, Volume 7, Issue 1-2, pp 157-180

Galanin and its receptors in neurological disorders

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Abstract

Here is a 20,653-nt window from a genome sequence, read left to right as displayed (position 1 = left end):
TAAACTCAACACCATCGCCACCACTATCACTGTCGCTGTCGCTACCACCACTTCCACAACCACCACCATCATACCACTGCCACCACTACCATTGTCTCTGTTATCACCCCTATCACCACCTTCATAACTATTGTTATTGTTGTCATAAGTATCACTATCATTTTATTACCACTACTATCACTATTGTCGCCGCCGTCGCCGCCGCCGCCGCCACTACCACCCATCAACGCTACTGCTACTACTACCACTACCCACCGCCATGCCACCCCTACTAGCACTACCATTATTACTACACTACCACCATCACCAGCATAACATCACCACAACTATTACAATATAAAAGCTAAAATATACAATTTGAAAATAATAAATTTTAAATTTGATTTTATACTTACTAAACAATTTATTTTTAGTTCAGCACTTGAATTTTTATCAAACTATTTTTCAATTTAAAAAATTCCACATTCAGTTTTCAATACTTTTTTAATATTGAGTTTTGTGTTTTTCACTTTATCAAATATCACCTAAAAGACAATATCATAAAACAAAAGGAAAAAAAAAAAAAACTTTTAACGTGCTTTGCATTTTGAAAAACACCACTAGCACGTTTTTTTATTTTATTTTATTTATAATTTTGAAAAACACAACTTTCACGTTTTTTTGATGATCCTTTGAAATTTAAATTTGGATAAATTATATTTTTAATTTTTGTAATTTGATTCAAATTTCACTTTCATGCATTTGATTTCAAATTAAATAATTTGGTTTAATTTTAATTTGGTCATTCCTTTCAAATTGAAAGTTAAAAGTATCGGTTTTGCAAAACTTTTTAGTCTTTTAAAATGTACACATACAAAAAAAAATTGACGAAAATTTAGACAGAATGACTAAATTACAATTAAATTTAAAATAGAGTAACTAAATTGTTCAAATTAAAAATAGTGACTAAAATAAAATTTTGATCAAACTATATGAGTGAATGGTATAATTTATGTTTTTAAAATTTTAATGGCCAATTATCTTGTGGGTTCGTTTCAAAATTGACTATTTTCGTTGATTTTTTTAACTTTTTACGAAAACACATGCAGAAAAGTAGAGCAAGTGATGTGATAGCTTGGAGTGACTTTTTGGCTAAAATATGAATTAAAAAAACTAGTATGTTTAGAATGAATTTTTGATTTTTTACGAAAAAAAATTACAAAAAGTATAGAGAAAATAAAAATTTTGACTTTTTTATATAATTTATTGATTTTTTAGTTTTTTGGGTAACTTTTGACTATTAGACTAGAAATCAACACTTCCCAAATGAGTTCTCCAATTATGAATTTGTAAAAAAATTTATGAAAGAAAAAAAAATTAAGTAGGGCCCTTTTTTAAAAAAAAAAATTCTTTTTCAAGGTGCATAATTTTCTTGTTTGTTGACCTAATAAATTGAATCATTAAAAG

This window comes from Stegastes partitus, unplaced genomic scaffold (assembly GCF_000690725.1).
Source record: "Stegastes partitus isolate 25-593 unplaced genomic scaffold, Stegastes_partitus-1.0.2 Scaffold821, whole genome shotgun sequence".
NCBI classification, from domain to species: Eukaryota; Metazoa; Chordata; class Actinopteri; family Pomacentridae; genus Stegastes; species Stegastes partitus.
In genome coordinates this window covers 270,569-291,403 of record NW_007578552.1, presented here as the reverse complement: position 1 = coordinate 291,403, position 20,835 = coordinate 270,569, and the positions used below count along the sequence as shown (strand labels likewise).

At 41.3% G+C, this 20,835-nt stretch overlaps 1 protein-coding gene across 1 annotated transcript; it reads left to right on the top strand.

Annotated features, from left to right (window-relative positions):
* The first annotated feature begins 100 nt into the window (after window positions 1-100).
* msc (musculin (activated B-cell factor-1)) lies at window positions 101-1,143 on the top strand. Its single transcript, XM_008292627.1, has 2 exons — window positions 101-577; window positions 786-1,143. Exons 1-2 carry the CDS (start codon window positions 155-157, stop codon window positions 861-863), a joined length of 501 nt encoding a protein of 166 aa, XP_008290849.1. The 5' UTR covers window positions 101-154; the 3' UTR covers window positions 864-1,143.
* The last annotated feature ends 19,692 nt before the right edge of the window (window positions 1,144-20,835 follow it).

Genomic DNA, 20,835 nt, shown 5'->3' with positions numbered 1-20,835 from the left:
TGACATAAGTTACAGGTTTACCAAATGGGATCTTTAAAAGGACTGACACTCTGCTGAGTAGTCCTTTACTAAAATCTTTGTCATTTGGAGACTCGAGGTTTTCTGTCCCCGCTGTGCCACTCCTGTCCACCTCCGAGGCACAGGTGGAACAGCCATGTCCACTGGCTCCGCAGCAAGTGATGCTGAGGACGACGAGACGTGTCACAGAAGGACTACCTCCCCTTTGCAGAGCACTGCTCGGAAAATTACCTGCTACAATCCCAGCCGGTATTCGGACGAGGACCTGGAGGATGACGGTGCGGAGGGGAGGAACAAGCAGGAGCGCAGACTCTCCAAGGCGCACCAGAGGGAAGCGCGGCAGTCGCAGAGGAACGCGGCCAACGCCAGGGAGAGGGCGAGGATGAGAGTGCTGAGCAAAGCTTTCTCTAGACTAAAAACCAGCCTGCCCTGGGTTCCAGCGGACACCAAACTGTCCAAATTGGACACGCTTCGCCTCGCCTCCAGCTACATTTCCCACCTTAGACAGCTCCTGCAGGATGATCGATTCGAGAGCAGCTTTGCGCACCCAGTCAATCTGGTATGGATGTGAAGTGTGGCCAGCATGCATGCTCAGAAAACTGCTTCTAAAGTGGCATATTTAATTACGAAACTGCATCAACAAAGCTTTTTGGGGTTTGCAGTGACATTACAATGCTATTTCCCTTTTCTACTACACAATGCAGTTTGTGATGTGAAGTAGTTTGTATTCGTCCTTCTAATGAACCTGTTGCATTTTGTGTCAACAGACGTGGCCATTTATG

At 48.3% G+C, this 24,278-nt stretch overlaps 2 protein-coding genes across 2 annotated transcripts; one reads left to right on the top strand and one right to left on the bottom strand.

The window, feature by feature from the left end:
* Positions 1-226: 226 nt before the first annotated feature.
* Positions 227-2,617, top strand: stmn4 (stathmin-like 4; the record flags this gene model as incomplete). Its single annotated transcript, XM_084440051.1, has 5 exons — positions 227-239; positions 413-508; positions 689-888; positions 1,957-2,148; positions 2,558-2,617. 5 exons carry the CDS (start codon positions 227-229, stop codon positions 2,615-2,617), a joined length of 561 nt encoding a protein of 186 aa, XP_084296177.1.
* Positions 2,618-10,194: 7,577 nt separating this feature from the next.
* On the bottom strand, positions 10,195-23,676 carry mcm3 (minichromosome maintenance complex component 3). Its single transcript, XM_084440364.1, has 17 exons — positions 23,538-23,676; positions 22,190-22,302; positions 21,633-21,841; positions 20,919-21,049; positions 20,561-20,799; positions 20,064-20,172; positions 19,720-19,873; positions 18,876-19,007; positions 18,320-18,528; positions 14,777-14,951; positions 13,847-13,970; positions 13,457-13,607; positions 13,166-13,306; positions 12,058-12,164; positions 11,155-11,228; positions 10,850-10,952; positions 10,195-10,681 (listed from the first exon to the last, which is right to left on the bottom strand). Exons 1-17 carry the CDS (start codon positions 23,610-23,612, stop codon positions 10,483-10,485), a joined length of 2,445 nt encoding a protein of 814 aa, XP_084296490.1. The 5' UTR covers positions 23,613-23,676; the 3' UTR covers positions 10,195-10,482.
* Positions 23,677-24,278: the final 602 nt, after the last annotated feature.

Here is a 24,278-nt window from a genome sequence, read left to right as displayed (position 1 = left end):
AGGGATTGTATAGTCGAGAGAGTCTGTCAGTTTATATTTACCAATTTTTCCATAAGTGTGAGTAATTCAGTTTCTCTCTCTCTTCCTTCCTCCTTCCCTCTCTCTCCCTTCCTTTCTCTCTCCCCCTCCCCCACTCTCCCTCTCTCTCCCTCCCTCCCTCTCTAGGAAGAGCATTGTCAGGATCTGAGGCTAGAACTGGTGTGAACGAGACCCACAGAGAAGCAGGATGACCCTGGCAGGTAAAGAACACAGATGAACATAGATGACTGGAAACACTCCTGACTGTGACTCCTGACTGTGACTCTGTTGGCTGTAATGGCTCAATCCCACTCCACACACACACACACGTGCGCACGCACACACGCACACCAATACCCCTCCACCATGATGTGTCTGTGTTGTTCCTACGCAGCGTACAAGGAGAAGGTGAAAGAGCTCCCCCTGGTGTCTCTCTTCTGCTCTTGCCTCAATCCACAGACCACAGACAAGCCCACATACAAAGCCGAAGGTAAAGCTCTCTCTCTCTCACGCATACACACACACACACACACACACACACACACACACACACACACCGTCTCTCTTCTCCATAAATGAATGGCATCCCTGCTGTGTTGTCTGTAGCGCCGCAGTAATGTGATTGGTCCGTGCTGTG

Galanin is a highly inducible neuropeptide, showing distinct up-regulation after pathological disturbance within the nervous system. Significant increase in galanin expression is observed after peripheral nerve injury, in the basal forebrain in Alzheimer’s disease (AD), during neuronal development, and after stimulation with estrogen, while seizure activity deplete galanin in the hippocampus. A wide distribution of galanin and its receptors is seen in the nervous system, often in co-localization with classical neurotransmitters and other neuromodulators. Galanin acts predominantly as an inhibitory, hyperpolarizing neuromodulator on neurotransmitter and glucose-induced insulin release and stimulates growth hormone and prolactin secretion. Galanin has been implicated in several higher order physiological functions including cognition, feeding, nociception, mood regulation, and neuroendocrine modulation. The effects of galanin are mediated via three G protein-coupled receptors with different functional coupling. Moderate to low pharmacological effects are seen by galanin under physiological conditions, in contrast to its dramatic effects on the nervous system after neuronal disturbance. This pathophysiological heavy function of the galaninergic system renders it an interest for disorders such as AD, depression, and epilepsy in terms of side effects. Some properties of the galaninergic system are of particular importance in the context of neurodegeneration. Galanin is highly inducible, 10- to 100-fold, upon nerve injury, whereas most neuropeptides are induced 1.5- to 2-fold. Galanin is strongly neurotrophic during development as well as subsequent to injury. Whereas other neurotrophic neuropeptides like VIP and PACAP activate cAMP synthesis, galanin suppresses its synthesis, yet it is a strong neurotrophic as well as neuroprotective agent. As we delineate which galanin receptor subtype mediates neuroprotective and neurotrophic effects and which mediates synaptic inhibition, pharmacological use of receptor-selective galaninergic ligands for treatment in neurodegenerative diseases are coming closer.